So… the percentage of products actually bought online varies depending on who you ask and what items they include and exclude. Do plane tickets count? What about groceries? But a generally accepted estimate is somewhere in the 8 -10% range of retail purchases.

But at the same time, somewhere close to 90% of purchases are researched online, with research including articles, reviews, digital-mediate word-of-mouth, and more.

I bring this up because I had the exact experience lately. Julian Bakery has been advertising on Facebook a lot lately. Or, at least it seems like a lot to me, because I see their ads almost every time I jump on Facebook. Ads like this one:

A Suggested Facebook post for Paleo Bread

And, really, that simple fact is sort of worth an article in and of itself, isn’t it? Because I’ve seen those ads a lot, I think they’re on EVERYONE’s Facebook or on Facebook in general, rather than assuming they were just on my page, specifically. Which is a pretty cool trick, from a branding perspective, don’t you think?

See, we generalize about online media in ways dictated by offline media. If you’re hearing a particular brands ads on the radio or TV, so is everyone else. But that simply doesn’t hold true for Pandora radio or Facebook does it? And yet, even though we know that intellectually, it doesn’t matter to how we process the experience emotionally. We still think an brand that bombards us with ads must be “worldwide” rather than targeting us specifically.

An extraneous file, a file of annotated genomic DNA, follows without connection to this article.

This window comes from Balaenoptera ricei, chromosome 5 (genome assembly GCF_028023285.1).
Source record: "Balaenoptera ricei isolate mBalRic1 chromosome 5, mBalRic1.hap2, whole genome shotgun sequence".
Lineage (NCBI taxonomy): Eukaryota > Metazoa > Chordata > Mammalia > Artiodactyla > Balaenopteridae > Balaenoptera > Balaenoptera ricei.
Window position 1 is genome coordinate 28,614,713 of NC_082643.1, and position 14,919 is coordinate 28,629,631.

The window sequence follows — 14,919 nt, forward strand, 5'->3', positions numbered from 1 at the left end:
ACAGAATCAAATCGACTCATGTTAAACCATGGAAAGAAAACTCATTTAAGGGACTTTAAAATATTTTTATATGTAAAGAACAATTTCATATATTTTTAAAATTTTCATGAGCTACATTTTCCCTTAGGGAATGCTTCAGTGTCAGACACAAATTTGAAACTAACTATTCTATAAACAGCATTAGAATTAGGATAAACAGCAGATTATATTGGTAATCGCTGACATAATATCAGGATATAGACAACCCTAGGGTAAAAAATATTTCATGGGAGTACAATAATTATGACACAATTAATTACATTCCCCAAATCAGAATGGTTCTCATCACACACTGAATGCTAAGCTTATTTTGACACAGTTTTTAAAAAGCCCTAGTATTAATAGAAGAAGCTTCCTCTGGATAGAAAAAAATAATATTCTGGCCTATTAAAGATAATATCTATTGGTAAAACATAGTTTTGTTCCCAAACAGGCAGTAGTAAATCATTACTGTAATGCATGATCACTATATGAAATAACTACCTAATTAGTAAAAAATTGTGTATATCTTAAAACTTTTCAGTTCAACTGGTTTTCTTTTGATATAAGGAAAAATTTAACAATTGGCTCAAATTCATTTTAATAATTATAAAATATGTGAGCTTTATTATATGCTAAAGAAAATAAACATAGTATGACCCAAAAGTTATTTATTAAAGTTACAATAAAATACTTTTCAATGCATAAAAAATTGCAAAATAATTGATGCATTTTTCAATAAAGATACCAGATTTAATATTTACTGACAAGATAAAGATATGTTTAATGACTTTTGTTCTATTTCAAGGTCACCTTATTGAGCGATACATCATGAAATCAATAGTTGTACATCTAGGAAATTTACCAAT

So the point I was making earlier was that I saw Julian Bakery’s ads for Paleo Wraps and Paleo bread and, rather than clicking on the ads, looked them up online to learn more. Then I checked to see if they were available through to read reviews and maybe order with fee shipping. No such luck.

But Julian Bakery’s Website DID sell me on their products and I was able to look up a local store that sold their Paleo Bread and Paleo Wraps. A day or so later, and I’m now the proud owner of two loaves of Paleo Bread and a pack of Paleo Wraps. Woohoo!

So according to their Web Analytics, those ads are likely failures, since I never clicked on the actual ads. But those ads ARE directly responsible for selling two loaves of bread and a pack of wraps. And that makes the ads operating under the branding-based model rather than the direct-response model.

And Facebook’s ability to saturate the media environment of targeted individuals (especially in the wake of in-the-newsfeed ads) makes it particularly compelling for niche products like Paleo Bread.

Good food for thought, don’t you think?